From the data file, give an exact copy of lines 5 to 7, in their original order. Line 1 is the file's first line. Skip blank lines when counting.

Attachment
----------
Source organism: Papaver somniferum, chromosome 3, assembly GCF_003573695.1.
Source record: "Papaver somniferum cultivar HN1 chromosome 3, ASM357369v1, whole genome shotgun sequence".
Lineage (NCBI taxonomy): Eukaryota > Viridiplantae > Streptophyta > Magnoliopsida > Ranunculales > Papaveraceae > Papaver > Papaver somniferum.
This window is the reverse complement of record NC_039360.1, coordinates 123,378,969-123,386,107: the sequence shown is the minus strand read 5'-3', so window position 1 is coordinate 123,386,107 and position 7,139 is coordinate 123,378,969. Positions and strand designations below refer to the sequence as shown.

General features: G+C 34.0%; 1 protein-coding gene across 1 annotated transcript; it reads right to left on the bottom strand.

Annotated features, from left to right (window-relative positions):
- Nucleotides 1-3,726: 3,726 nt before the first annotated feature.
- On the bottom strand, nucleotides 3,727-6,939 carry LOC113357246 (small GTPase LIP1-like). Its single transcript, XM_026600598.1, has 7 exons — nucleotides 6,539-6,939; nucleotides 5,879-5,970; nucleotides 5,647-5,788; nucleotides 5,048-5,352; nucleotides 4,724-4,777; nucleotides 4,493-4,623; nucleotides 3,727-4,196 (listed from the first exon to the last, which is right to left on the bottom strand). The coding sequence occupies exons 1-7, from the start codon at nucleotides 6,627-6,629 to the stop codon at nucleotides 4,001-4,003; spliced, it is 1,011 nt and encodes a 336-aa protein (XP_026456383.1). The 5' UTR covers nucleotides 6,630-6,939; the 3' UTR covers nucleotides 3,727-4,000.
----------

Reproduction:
General features: G+C 34.0%; 1 protein-coding gene across 1 annotated transcript; it reads right to left on the bottom strand.

Annotated features, from left to right (window-relative positions):
- Nucleotides 1-3,726: 3,726 nt before the first annotated feature.